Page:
Posted on September 10, 2014 at 8:00 AM by Iowa Corn
There’s a new language for talking about agriculture’s big issues: #GMO, #organic, #local and #animalwelfare.
Consumers and farmers are communicating with hot-button Twitter “hashtags” like these, blog posts and photo-sharing apps.
But, face-to-face conversations at farmers markets, 5K races and grocery stores still make a difference in getting information to the 98 percent of American who don’t live on farms.
Elizabeth Burns-Thompson, government relations manager at Iowa Corn, took an all-of-the-above approach.
“This is truly the information age, and it’s easy to get wrapped up in simply information gathering,” she said.
“The key to communications is more than just acquiring knowledge, it’s efficiently and effectively sharing that knowledge with others.”
Where, when and how you say something is nearly as important as what is being said, she added.
Burns-Thompson grew up on a diversified family farm in Linn County and shares ag news for personal and professional audiences through her blog, large Twitter following and as a member of the Iowa Farmer Bureau Speaker Corps.
As an intern for an ag company while at Iowa State University, she was responsible for launching the business into the new world of social media.
“I still remember thinking how ridiculous it sounded to me at first. Who’s going to read a tweet about agriculture?” Burns-Thompson said.
The answer — millions of people around the world — surprised her.
The AgChat Foundation started on Twitter in 2009 to organize all those farmers and consumers. Now, 75 to 400 people join the group’s weekly conversations online.
Some are geared specifically for farmers, such as soybean harvest outlook. But, once a month FoodChat connects consumers and farmers on topics like school lunches.
“GMOs are always a hot topic, ag-gag laws, food labeling, biodiversity as a whole,” said Jenny Schweigert, AgChat Foundation communication director.
“We had a really well-attended chat on drones.”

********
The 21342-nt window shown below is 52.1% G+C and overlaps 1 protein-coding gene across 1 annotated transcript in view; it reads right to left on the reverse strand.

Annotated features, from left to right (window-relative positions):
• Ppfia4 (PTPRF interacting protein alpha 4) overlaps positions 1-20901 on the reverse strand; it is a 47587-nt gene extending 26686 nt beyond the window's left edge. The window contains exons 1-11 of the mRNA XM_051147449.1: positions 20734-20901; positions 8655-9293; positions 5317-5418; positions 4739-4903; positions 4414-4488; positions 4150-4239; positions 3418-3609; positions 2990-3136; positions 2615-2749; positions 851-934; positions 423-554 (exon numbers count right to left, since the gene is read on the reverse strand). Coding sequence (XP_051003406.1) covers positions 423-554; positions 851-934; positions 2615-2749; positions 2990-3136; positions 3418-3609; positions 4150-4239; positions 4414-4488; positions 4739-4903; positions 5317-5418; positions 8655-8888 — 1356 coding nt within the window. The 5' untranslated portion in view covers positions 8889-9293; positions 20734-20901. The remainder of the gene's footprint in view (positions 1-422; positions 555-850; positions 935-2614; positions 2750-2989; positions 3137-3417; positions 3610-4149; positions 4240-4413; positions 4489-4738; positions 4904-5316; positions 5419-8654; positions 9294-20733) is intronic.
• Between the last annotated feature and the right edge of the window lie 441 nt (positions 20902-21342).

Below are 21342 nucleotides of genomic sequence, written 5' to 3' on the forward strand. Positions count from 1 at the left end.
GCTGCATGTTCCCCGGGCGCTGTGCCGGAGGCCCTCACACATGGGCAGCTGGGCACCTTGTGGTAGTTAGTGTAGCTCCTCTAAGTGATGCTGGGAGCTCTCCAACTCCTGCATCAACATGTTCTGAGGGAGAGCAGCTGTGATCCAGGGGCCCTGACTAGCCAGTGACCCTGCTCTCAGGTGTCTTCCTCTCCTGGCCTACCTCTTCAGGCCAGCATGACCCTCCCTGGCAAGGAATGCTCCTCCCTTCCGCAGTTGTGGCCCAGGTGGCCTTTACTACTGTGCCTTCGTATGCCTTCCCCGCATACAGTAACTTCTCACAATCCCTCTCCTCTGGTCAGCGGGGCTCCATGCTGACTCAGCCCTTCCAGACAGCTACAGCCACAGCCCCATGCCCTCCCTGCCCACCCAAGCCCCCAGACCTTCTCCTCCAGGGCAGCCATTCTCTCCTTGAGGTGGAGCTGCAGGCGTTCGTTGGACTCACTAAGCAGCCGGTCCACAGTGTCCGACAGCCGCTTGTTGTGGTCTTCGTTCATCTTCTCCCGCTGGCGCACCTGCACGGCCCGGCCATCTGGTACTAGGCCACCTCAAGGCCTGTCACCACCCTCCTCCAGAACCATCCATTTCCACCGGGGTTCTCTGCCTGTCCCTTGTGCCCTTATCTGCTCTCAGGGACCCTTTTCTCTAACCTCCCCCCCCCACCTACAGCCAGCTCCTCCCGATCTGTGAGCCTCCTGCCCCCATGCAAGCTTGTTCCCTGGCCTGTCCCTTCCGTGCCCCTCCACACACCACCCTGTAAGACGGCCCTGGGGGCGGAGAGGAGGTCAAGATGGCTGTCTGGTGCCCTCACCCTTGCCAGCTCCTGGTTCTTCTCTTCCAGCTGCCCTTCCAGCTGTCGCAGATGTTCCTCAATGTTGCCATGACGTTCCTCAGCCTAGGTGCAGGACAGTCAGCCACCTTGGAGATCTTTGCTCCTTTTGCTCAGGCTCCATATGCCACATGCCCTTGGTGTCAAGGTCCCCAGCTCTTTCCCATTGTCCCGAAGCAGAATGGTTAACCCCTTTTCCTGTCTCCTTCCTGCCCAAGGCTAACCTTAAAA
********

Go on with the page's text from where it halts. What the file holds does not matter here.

The foundation also educates farmers on effective social media use.
At this past month’s Cultivate and Connect Conference in Austin, Texas, farmers joined Extension educators, food bloggers and dieticians to talk about “Five Questions You Need to Learn to Answer About Being A Farmer” and other issues.
“The amount of misinformation out there is staggering,” Schweigert said. “We need to connect and be proactive with stories rather than reactive.”
She said one farmer posted his contract with Monsanto on his blog in response to questions about strict seed standards.
It’s an “open-barn-door” approach to ag that applies to all farms, from large hog operations to small organic veggie producers, Schweigert added.
At the Iowa Farm Bureau Federation, online community manager Zach Bader said they started efforts about five years ago to connect to consumers through a blog and social media.
“We know Iowa consumers have questions about food and farming practices and know they’re looking for answers to those questions online,” he said.
“We wanted farmers’ stories to be a part of that conversation.”
That involves not just broadcasting opinions, but seeking out people with questions.
The organization did a survey of Iowa residents, the Iowa Farm Bureau Food and Farm Index, asking consumers what they knew about GMOs and what they look for when buying food products.
Bader said responses showed farmer members how they can respond to critics.
For example, the study showed 84 percent of grocery shoppers would be influenced to buy GMO foods once they learn GMOs reduce pesticide use.
“That’s an opportunity for farmers to understand, ‘Of the many reasons I care about this, this is what consumers care about,’ ” Bader said.
At the same time, farmers are taking to social media, there’s still value in face-to-face interactions.
The Iowa Farm Bureau Speaker Corps, started in 1992, trains members each year on public speaking and how to talk to the media, said Public Relations Manager Laurie Johns. More than 200 farmers have participated.
These farmers invite food bloggers, community leaders and students to farm tours. Others have started alliances in their communities with pet shelters, food banks or Rotary clubs.
“They partner with community events like a 5K and bring chocolate milk or sponsor a pit stop — things they hadn’t thought of before, but a way to engage consumers,” Johns said.
And, the more farmers put themselves out there, the more people want to know, she said.
“There is an increase in demand for talks because more people have questions about food production, GMOs, antibiotics,” Johns said.
“There is an increase in demand for ‘Who is a farmer? Tell me what you do.’ ”
Johns sees that reflected even in the national interest in “The Bachelorette” contestant, Iowa farmer Chris Soules.
More larger-than-life farmers are featured at Hy-Vee grocery stores in the Cedar Rapids area.
Hy-Vee Homegrown, an initiative at eight stores, partnered with the Iowa Valley Food Co-op to put a face to the food in the produce aisles.
Cardboard cutouts of farmers stand by their tomatoes, kale, squash and sweet potatoes, all produced within 60 miles of the stores.
|Courtesy Chris Morris, IFT|
Producers are finding unique ways to connect with consumers online and face to face. Here, cardboard cutouts of local farmers greet shoppers at a Cedar Rapids Hy-Vee.